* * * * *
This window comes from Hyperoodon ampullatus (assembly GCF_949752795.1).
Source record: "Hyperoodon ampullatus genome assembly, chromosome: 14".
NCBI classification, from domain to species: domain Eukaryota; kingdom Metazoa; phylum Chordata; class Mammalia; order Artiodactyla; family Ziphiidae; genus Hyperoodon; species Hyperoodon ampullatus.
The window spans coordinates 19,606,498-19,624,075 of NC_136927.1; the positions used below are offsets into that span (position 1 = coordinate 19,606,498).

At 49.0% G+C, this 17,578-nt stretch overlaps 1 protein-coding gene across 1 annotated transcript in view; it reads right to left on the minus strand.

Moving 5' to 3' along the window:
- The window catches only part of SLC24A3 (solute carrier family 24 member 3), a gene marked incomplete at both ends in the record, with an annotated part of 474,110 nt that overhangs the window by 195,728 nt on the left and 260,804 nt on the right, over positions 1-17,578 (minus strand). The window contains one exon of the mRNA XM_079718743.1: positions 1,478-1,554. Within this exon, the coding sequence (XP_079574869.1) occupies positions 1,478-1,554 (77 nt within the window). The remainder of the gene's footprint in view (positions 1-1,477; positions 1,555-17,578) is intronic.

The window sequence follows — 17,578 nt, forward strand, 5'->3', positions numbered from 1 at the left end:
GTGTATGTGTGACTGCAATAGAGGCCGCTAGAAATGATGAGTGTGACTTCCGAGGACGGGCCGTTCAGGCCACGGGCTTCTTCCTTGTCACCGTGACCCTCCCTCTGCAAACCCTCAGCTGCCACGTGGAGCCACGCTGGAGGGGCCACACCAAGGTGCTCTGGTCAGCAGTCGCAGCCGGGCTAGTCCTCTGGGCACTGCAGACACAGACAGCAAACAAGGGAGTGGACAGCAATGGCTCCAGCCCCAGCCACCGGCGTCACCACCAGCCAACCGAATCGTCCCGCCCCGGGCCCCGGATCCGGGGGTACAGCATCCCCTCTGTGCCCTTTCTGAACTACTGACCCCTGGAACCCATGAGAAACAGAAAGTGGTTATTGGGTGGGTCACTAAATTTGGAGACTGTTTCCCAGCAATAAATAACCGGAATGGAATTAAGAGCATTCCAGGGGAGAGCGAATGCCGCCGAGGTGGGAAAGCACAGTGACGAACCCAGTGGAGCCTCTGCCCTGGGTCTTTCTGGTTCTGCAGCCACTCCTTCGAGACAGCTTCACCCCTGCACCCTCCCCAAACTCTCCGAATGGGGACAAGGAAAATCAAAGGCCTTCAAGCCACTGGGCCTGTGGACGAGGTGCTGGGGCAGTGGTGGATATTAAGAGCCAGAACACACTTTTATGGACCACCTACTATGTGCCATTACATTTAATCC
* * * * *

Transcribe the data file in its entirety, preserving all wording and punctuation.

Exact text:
This window comes from Hyperoodon ampullatus (assembly GCF_949752795.1).
Source record: "Hyperoodon ampullatus genome assembly, chromosome: 14".
NCBI classification, from domain to species: domain Eukaryota; kingdom Metazoa; phylum Chordata; class Mammalia; order Artiodactyla; family Ziphiidae; genus Hyperoodon; species Hyperoodon ampullatus.
The window spans coordinates 19,606,498-19,624,075 of NC_136927.1; the positions used below are offsets into that span (position 1 = coordinate 19,606,498).

At 49.0% G+C, this 17,578-nt stretch overlaps 1 protein-coding gene across 1 annotated transcript in view; it reads right to left on the minus strand.

Moving 5' to 3' along the window:
- The window catches only part of SLC24A3 (solute carrier family 24 member 3), a gene marked incomplete at both ends in the record, with an annotated part of 474,110 nt that overhangs the window by 195,728 nt on the left and 260,804 nt on the right, over positions 1-17,578 (minus strand). The window contains one exon of the mRNA XM_079718743.1: positions 1,478-1,554. Within this exon, the coding sequence (XP_079574869.1) occupies positions 1,478-1,554 (77 nt within the window). The remainder of the gene's footprint in view (positions 1-1,477; positions 1,555-17,578) is intronic.

The window sequence follows — 17,578 nt, forward strand, 5'->3', positions numbered from 1 at the left end:
GTGTATGTGTGACTGCAATAGAGGCCGCTAGAAATGATGAGTGTGACTTCCGAGGACGGGCCGTTCAGGCCACGGGCTTCTTCCTTGTCACCGTGACCCTCCCTCTGCAAACCCTCAGCTGCCACGTGGAGCCACGCTGGAGGGGCCACACCAAGGTGCTCTGGTCAGCAGTCGCAGCCGGGCTAGTCCTCTGGGCACTGCAGACACAGACAGCAAACAAGGGAGTGGACAGCAATGGCTCCAGCCCCAGCCACCGGCGTCACCACCAGCCAACCGAATCGTCCCGCCCCGGGCCCCGGATCCGGGGGTACAGCATCCCCTCTGTGCCCTTTCTGAACTACTGACCCCTGGAACCCATGAGAAACAGAAAGTGGTTATTGGGTGGGTCACTAAATTTGGAGACTGTTTCCCAGCAATAAATAACCGGAATGGAATTAAGAGCATTCCAGGGGAGAGCGAATGCCGCCGAGGTGGGAAAGCACAGTGACGAACCCAGTGGAGCCTCTGCCCTGGGTCTTTCTGGTTCTGCAGCCACTCCTTCGAGACAGCTTCACCCCTGCACCCTCCCCAAACTCTCCGAATGGGGACAAGGAAAATCAAAGGCCTTCAAGCCACTGGGCCTGTGGACGAGGTGCTGGGGCAGTGGTGGATATTAAGAGCCAGAACACACTTTTATGGACCACCTACTATGTGCCATTACATTTAATCC